Christina Smith

Beginning to Read



To Make a Cake you must say /A/



For successful reading, students must be able to identify the sounds made by both short and long vowels.  In order to identify long vowels in written context, students must understand that short and long vowels are spelled and said differently.  The purpose of this lesson is to teach the a_e=/A/ correspondence while reviewing the learned correspondence a=/a/.  Students will spell words using letterboxes, will read their spelled words, whole text selection, and pseudo-words using these correspondences.


1.  one set of Elkonin Letterboxes per student

2.  Set of letters per student: a, c, k, e, m, n, r, v, g, f, l, b, s, t, t, p

3.  Primary writing paper per student

4.  Large teacher set of Elkonin Letterboxes

5.  Large teacher set of letters

6.  Sentence strip with tongue twister: ‘To make a grape cake don’t forget to bake.’

7.  Class set of the book:  Jane & Babe

8.  Pseudo-word cards: pate, vame, zan, kape, gast, mage



1.  “We have learned the short sound for each vowel.  Who can tell me what the short vowel sound is for a.  That’s right, a=/a/ like our crying baby sound.  Let me hear everyone practice their crying baby sound.  Aaaaa! (use hand gestures to facilitate).  Very Good!  Since I know you all are expert readers and spellers using your short a sound, you are now ready to learn the other sound that a makes in words.  When the letter a is spelled a_e it says its name A.  (Write on the board a_e) Like in the word cake (fill in the c and k on the board).  Let’s all say this word together, ‘cake,’ very good!!!  The e on the end of a word tells us to say the A’s name.  It is very important for us to know the spelling difference between the short a and long a when we are reading and spelling words.”

2.  “Let’s practice using our long a sound.  (Reveal tongue twister).  Read ‘To make a grape cake don’t forget to bake.’  Let’s say our tongue twister together…Very Good.  Now this time when you say our tongue twister, let’s stretch out our a_e=/A/ sound.  To m /A//A//A//A/ke a gr /A//A//A//A/pe c /A//A//A//A/ke don’t forget to b /A//A//A//A/ke.  Excellent job!

3.  (Pass out to students the letterbox lesson materials) “We have all done a letterbox lesson before.  Who can tell me what each box is for?  That’s right each box is for a different phoneme or sound in a word.  (Model using large teacher set of letterbox materials) If I wanted to spell the word bake, I would put the b in the first box, the a in the second, and the k in the third.  But because our a says a=/A/ and not a=/a/ in the word bake, I need to put a silent e at the end of the word, that means it does not go into a letterbox because it doesn’t make a sound, it is there to tell us to say /A/ instead of /a/.  Students will spell the following words using their letterbox materials.  There will be some a=/a/ correspondences include to check that the students understand the differences between each correspondence.  I will check each student’s spelling before moving on to the next word.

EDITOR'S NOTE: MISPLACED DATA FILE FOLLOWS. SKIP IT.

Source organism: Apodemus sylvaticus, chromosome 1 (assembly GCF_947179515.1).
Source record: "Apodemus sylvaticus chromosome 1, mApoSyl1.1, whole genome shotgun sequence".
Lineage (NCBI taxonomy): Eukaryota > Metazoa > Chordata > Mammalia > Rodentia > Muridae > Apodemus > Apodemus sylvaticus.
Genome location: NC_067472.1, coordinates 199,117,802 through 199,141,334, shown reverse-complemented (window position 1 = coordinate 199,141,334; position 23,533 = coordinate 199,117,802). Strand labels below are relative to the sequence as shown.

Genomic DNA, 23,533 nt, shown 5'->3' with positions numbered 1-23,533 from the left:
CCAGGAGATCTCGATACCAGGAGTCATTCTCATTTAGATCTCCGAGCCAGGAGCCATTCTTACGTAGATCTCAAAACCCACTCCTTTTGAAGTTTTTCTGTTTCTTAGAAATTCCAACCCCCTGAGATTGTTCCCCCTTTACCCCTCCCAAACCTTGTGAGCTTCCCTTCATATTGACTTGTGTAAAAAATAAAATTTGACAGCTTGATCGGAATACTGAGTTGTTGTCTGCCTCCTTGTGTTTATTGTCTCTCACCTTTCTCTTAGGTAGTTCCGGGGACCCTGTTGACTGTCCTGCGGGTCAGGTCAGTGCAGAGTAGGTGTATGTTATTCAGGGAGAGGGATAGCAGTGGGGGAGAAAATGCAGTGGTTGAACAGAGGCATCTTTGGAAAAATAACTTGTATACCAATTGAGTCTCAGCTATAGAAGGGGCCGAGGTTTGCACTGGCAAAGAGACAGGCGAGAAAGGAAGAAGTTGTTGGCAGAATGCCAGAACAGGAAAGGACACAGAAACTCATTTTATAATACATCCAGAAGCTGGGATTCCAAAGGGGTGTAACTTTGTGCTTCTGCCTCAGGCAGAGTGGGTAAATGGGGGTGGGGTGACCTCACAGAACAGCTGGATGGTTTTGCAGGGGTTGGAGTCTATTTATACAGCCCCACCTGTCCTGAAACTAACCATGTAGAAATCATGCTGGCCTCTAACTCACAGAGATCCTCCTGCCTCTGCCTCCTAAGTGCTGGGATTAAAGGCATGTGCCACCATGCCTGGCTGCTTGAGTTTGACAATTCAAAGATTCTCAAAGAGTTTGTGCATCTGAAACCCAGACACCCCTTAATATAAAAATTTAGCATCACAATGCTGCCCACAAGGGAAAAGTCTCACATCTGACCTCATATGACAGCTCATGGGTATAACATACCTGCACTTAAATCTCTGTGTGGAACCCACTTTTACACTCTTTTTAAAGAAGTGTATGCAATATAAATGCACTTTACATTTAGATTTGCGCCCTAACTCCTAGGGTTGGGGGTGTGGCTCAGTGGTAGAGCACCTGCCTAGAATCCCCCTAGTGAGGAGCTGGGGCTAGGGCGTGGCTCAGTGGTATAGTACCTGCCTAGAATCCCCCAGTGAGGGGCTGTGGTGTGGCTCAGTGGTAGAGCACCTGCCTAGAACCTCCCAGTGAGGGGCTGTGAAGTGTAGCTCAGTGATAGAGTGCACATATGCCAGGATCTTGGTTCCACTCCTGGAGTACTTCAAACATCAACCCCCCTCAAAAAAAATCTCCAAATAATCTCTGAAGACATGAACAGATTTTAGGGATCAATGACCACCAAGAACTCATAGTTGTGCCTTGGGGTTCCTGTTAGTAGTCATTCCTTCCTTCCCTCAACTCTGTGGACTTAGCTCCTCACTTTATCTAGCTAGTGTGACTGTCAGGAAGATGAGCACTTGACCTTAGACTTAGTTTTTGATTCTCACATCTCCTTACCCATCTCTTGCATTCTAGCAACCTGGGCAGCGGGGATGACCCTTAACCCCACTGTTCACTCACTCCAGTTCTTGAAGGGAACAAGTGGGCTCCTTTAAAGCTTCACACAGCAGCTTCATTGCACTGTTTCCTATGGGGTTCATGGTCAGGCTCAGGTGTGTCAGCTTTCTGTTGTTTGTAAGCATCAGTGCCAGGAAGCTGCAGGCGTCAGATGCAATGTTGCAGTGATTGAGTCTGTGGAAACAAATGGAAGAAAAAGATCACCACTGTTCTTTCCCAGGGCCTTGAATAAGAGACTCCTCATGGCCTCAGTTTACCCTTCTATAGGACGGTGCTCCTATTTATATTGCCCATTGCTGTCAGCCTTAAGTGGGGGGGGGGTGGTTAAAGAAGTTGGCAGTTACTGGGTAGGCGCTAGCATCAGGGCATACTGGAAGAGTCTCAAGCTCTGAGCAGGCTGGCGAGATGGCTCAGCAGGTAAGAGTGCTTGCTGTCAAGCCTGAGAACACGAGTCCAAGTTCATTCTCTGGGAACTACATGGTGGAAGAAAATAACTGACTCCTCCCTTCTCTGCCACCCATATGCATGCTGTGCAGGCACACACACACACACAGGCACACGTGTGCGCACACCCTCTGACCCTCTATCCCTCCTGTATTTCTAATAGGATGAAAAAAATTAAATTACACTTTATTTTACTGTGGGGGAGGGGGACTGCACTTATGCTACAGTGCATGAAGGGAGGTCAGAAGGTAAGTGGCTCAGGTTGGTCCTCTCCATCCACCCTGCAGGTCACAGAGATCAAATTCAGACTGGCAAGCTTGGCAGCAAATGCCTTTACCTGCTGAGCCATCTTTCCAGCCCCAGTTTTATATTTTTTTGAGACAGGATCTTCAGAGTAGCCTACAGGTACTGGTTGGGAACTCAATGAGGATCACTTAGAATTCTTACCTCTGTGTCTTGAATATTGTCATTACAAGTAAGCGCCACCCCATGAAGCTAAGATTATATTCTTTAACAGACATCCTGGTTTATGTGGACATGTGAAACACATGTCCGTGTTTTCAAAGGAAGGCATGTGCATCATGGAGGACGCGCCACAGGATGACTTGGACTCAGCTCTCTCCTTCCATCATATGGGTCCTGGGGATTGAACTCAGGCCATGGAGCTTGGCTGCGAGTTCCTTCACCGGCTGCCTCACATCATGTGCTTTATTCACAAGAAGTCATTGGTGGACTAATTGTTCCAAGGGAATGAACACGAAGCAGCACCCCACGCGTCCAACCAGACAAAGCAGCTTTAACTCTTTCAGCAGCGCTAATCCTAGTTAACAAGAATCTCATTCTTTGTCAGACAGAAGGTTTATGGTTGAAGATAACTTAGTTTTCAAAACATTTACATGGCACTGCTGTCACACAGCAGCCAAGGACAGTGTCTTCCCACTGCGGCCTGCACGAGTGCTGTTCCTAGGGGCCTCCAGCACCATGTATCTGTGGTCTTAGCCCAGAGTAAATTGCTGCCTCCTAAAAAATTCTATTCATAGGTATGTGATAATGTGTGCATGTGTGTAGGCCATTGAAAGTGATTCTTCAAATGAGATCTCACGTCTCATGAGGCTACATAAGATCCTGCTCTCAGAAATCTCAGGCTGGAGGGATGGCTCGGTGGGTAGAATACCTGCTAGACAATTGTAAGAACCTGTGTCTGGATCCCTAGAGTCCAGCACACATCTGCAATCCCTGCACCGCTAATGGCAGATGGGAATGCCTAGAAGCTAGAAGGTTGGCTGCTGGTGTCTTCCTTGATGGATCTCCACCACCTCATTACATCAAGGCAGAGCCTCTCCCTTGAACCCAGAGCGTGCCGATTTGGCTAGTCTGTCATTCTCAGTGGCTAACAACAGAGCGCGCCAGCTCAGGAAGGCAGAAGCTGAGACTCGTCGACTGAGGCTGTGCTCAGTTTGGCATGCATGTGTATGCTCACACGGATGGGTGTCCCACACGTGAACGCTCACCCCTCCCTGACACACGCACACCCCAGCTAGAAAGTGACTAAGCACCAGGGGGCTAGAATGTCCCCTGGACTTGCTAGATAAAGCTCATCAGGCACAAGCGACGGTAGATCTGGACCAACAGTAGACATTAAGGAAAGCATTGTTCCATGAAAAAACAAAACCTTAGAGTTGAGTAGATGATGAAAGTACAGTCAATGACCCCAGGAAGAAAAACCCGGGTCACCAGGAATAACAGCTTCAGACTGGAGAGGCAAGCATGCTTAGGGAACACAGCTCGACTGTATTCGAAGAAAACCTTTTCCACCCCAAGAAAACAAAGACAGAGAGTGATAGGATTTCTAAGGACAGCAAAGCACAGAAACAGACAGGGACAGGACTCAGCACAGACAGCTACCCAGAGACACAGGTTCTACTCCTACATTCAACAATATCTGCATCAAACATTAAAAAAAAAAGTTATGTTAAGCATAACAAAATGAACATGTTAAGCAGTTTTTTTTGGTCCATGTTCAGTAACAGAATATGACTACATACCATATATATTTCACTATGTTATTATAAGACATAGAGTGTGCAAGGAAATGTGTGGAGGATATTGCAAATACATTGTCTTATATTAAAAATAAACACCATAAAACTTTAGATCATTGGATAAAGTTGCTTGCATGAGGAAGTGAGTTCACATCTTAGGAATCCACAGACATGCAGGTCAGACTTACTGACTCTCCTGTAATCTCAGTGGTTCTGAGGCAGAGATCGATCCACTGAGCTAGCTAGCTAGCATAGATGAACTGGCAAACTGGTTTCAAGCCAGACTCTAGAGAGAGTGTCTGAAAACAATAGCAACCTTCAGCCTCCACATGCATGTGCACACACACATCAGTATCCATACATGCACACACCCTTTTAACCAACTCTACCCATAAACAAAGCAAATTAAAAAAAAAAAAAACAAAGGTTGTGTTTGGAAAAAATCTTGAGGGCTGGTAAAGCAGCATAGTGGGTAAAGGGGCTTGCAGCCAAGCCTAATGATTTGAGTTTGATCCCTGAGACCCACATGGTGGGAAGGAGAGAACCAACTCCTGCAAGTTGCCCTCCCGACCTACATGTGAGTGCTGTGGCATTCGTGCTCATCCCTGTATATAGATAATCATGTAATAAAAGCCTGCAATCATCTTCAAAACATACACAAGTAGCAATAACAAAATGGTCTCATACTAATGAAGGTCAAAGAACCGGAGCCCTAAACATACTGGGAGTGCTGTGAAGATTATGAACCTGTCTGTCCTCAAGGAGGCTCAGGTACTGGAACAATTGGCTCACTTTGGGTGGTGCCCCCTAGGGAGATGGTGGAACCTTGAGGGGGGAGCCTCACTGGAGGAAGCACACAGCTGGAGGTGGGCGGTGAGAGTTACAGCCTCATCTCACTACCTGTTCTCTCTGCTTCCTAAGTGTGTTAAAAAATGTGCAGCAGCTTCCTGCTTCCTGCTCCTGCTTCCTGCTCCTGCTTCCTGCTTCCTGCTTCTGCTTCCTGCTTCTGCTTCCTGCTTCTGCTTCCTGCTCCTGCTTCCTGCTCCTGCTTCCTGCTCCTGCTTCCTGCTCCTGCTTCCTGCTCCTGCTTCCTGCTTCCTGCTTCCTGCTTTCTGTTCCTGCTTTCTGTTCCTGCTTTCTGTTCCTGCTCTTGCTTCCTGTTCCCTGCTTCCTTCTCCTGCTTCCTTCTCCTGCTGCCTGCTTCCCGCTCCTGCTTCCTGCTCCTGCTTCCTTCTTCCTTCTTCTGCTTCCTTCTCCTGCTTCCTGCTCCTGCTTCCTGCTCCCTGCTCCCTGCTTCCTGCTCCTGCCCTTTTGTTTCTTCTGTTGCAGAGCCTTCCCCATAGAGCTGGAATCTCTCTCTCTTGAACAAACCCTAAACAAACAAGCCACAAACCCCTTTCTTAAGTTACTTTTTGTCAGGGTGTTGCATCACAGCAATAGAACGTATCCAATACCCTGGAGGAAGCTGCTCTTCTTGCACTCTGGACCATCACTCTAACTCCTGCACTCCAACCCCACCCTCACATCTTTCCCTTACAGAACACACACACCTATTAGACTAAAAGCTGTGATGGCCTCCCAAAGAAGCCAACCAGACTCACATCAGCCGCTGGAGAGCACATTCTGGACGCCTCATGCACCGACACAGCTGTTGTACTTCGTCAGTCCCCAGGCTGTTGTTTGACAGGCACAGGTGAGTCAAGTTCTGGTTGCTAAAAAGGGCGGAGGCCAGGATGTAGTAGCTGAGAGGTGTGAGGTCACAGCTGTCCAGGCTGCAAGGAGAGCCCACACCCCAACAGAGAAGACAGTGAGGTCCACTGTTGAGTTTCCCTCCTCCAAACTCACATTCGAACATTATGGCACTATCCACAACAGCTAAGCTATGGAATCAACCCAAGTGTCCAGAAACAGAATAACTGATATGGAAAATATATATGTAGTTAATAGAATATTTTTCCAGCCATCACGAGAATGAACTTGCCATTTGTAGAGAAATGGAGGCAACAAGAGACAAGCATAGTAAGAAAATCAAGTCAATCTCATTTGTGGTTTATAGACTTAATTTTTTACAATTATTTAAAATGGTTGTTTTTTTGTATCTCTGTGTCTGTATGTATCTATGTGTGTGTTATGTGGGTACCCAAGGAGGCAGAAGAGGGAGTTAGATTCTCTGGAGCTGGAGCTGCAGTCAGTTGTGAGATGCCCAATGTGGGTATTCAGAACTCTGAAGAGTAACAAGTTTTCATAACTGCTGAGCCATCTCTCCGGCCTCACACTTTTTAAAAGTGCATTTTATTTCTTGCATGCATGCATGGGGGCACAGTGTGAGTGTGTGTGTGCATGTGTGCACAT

3: [cake, pan, rave, name],

4: [grace, flag, brake, state, plane],

5: [scrape, prank]

                   Letters:  a, c, k, e, m, n, r, v, g, f, l, b, s, t, t, p

4.  I will model how to read the word bake on the board without using any letterboxes.  “I am going to write words on the board.  After I write the word on the board, I want you to raise your hand as soon as you know what the word says.  I will then call on one of you to read the word out loud.  Let’s try one together.  (Write make on the board…all students raise their hand) Who knows what this word says?  It says make, very good!  I know it says make because the silent e on the end of the word tells me to say /A/ and not /a/.”  Write the rest of the letterbox lesson words on the board, calling on different students to read the word aloud, then have the entire class read the word together.

5.  In pairs students will read the book “Jane & Babe  “Babe is a big lion and lives in a zoo cage.  His trainer, Jane sneaks into his cage to try and wake him up.  Do you think she can?  What will Babe do when if she wakes him?  You and your partner will have to read Jane & Babe to find out!

6.  The student will now use their primary paper to write a message about a good day that they have had.  “I would like you to write about one of the best days that you have ever had.  What happened that made that day so special?”

7.  During message time I will call each student up for individual assessment.  Pseudo-words will be written on note cards.  I will ask each student to read the following words:  pate, vame, zan, kape, gast, mage, which are a mixture of short and long a vowels.


Copenhaver, Liz.  “Ike’s Ice Cream is Icy.”

Jane & Babe.  Phonics Readers. California:  Educational Insights. 1990.

Return to Constructions